Runway - N/A - grass
Airfield Bergen (Dutch: Vliegveld Bergen - ICAO: n/a) was an air base close to the city of Alkmaar, north of Amsterdam.
The airfield was built in 1938 and used by the Luchtvaartafdeeling (LVA), the Netherlands Army Air Force, for their most potent aircraft, the Fokker G-1.
The airfield was attacked (rendering most G-1s unusable) and later captured by German forces on 10 May 1940.
The occupying forces quickly rebuilt the airfield and in July and August 1940 the airfield was used by III./JG54 'Grunherz' flying Bf109E.
A Fokker G1 on the airfield of Bergen in 1940.
The airfield of Bergen ca. 1940.
Airfield Bergen on the eve of World War II, via Peter van Kaathoven
Wrecks of Fokker C.10 in hangar 4 at Bergen on 10 May 1940 (photo collection Nederlands Instituut voor Militaire Historie)
German soldiers pose in front of a Ju-52 on Bergen. The aircraft is parked on platform 2, with hangar 4 to the left, and behind the Junkers hangar 3 is visible (photo collection Nederlands Instituut voor Militaire Historie)
Platform 3 at Bergen (Hangars 6 and 5) with G.1s of 4 JaVA (4 Fighter Squadron), after the German attack. Visible are the wrecks of Fokker G.1 '331' and '310' near Hangar 6, behind it the wreck of '333'. The tires of '310' are flat and its right side propellor is removed (photo collection Nederlands Instituut voor Militaire Historie)
Fokker G.1 '321' was deliberately driven into a canal at the edge of Bergen on 10 May 1940 in an attempt to render it useless to the Germans (photo collection Nederlands Instituut voor Militaire Historie)
Some captured G.1s were repaired and painted with German Iron Crosses and Swastikas, such as these two examples at Bergen in the summer of 1940 (photo collection Nederlands Instituut voor Militaire Historie)
The Germans built new hangars and camouflaged them with netting and seasons coulouring. About 4 miles to the south a dummy airfield was constructed near Egmond Binnen. British and American bombers knew where to find the airfield nevertheless, and soon began bombing it. Around the airfield 4 bunker complexes were built, most of which can be seen to this day, especially the complexes around the road between Alkmaar and the Egmonds.
During the final days of the war, in May of 1945, the airfield was used as a dropzone for Operation Chowhound, the USAAF part of a joint RAF/USAAF effort between 29 April and 7 May to bring food to 3 million Dutchmen (including a child we've come to know as Audrey Hepburn) that were suffering a famine. Ten B-17 Bomb groups of the 3rd Air Division of the USAAAF flew 2200 missions to designated dropzones, sometimes flying as low as 400 feet. 2268 sorties were flown by USAAF, starting 1 May, delivering 4000 tons of food, including K-rations. Although they were not considered combat sorties by the British and American High Command, they were still dangerous.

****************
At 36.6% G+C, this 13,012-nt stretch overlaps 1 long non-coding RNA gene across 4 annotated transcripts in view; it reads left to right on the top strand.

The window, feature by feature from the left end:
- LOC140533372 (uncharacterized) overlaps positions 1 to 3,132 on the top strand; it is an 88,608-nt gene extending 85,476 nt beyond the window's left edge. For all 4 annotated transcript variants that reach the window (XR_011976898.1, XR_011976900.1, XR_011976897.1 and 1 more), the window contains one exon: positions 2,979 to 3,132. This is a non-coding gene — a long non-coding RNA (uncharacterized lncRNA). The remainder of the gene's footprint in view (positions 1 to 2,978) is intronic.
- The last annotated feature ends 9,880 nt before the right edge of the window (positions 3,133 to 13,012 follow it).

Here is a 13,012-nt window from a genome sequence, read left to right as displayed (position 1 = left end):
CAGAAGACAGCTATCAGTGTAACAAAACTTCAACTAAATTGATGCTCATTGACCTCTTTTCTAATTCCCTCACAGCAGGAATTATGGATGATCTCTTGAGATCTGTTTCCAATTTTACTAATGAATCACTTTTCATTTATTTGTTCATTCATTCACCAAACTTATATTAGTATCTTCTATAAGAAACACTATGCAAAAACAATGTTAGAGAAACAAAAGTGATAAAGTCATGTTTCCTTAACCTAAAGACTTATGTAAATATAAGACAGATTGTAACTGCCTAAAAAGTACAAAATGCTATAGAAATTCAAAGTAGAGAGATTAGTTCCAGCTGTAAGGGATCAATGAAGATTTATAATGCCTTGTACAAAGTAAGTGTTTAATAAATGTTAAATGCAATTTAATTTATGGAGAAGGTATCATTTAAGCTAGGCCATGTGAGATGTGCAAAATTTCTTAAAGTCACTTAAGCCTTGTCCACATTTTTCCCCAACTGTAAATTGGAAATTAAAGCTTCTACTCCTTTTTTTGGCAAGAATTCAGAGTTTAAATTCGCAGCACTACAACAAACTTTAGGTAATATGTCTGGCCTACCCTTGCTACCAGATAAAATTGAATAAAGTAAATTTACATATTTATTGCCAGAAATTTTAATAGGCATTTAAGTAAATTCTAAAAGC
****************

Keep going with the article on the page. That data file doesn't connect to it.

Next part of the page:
Footage of B-17s flying low (around 400feet) over Holland in May 1945. It must have been a scary (albeit rewarding) mission for the crews, which were more used to their operational altitudes around 18.000feet.
USAAF reconnaissance photo of Bergen Airfield in preparation for Operation Chowhound in May 1945. The field had been thoroughly plowed by the Germans to prevent its use by Allied aircraft (photo Hans Nauta, via 100thBG.com).
A B-17 approaching the bombed out airfield of Bergen in May 1945. On the left the hulk of hangar 3 can be seen (100thBG.com)
B-17s making a low pass over the bombed out airfield of Bergen in May 1944. The lead aircraft has its bomb doors open, food is about to fall down. The 418th Squadron aircraft is 44-8616 LD-Z flown by the Arthur A. Leader crew (photo Hans Nauta, via 100thBG.com)
A crew of food collectors gather for lunch around a small truck in a hangar at the bombed out airfield of Bergen in May 1944. Because transportation was very scarce, collecting the food was a very labour intensive job. You can read more about the food drops here.
After the war the airfield was not rebuilt. It did however have a temporary airstrip, as travel by air was the only sure means of transport in the first months after the war. After about a year the airstrip fell into disuse and the platforms were used as a mobilisation complex by the Netherlands Army. Still in use in the summer of 2010, it was scheduled to be sold off.
Airfield Bergen in 2008 (Google Earth)